A lawsuit between a federal regulator and a defunct for-profit university has finally come to a close.
At the request of the Consumer Financial Protection Bureau (CFPB), a federal court entered a final default judgement against Corinthian Colleges, resolving a lawsuit filed by the agency last year.
In September 2014, the CFPB sued Corinthian Colleges, Inc. for luring tens of thousands of students into taking out private loans, known as Genesis loans, to cover expensive tuition costs by advertising bogus job prospects and career services. Corinthian then used illegal debt collection tactics to strong-arm students into paying back those loans while still in school.
The court ordered that Corinthian was liable for more than $530 million and prohibited the company from engaging in future misconduct.
Earlier this year, however, Corinthian Colleges filed for bankruptcy and was liquidated. Despite the court's significant ruling against the company, Corinthian cannot pay the judgment because it has dissolved and its assets have already been distributed according the liquidation plan in its bankruptcy case.
In November 2014, the ECMC Group worked with the U.S. Department of Education to reach an agreement to acquire a substantial number of Everest and WyoTech campuses, which were owned by Corinthian. In February 2015, the CFPB announced that, through an action with ECMC, the Bureau secured hundreds of millions of dollars in forgiveness for borrowers who took out Corinthian Colleges' high-cost private student loans.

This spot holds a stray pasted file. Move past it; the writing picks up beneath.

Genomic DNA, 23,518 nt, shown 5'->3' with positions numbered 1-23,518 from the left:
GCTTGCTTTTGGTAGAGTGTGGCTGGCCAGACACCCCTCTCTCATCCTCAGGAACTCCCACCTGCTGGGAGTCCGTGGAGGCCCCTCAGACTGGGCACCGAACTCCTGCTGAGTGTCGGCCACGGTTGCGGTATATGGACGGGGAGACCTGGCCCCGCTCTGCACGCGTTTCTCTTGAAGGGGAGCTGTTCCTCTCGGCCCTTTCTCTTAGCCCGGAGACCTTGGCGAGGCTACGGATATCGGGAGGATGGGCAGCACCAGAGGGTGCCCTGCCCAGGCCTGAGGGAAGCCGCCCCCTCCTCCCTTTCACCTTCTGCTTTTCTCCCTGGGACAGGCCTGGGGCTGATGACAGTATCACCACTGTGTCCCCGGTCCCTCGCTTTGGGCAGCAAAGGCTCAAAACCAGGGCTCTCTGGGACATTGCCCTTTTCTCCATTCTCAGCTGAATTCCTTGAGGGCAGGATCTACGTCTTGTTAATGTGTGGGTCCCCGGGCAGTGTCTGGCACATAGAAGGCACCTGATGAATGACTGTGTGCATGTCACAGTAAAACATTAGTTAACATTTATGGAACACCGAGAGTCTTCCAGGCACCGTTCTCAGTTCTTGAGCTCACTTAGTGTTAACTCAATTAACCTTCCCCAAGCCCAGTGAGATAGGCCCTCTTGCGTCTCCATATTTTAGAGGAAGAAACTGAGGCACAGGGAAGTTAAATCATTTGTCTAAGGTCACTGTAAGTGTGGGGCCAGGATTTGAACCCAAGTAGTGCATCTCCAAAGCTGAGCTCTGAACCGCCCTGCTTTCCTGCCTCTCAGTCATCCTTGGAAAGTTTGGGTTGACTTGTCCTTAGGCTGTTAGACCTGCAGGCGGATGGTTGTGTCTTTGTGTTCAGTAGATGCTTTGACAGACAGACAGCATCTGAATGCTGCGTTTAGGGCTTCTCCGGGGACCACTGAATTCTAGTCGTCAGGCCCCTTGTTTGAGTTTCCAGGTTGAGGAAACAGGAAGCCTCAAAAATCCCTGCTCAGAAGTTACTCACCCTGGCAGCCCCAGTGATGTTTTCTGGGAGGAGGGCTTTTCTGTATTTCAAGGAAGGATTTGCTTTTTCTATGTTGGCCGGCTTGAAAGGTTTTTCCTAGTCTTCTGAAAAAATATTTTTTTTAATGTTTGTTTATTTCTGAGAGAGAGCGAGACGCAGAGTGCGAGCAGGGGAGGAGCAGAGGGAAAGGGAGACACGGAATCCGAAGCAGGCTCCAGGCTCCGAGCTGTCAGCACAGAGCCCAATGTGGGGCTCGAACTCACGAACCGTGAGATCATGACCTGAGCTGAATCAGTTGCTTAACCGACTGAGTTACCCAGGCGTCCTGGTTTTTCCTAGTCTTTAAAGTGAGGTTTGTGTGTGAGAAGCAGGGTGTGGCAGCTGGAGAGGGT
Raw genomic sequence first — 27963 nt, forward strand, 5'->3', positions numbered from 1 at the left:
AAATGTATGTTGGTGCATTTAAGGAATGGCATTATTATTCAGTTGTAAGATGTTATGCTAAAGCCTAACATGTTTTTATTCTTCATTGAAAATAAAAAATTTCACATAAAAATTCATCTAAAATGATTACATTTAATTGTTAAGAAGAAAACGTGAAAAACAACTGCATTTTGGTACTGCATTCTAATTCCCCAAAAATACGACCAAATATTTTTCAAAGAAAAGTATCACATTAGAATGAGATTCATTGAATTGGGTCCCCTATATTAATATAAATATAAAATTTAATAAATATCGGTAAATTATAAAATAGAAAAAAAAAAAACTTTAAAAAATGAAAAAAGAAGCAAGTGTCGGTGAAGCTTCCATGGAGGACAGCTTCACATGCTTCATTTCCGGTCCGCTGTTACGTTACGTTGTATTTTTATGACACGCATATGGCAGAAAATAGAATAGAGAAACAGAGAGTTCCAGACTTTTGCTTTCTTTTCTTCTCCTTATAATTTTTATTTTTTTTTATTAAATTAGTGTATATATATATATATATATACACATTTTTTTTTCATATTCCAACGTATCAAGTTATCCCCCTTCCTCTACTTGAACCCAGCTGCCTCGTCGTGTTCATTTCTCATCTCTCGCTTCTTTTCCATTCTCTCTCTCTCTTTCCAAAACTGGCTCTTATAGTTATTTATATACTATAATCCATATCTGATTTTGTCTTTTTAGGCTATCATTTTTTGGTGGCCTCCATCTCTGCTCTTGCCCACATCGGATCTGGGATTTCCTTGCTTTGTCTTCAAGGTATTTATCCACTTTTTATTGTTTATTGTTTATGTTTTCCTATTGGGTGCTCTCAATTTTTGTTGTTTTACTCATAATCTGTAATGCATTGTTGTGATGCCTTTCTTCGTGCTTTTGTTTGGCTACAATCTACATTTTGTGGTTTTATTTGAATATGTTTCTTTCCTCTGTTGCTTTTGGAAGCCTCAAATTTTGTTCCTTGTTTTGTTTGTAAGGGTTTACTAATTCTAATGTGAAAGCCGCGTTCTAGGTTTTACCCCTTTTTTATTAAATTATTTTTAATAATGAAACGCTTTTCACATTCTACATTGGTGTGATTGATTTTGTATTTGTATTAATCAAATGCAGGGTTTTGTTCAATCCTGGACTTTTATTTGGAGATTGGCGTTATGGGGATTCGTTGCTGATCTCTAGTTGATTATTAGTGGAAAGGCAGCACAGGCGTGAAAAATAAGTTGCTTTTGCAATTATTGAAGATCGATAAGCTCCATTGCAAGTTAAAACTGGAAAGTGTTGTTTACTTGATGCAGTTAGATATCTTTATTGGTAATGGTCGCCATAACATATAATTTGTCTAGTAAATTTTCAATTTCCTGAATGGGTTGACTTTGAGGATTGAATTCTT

In a statement, the CFPB says it will continue to pursue relief for consumers harmed by Corinthian's unlawful conduct.
"We all have much more work to do before current and past students who were hurt by Corinthian's illegal practices can be made whole," said CFPB Director Richard Cordray. "We remain deeply concerned about risks facing student borrowers in the for-profit space and will continue to be vigilant in rooting out harmful practices."
A copy of the ruling can be found here.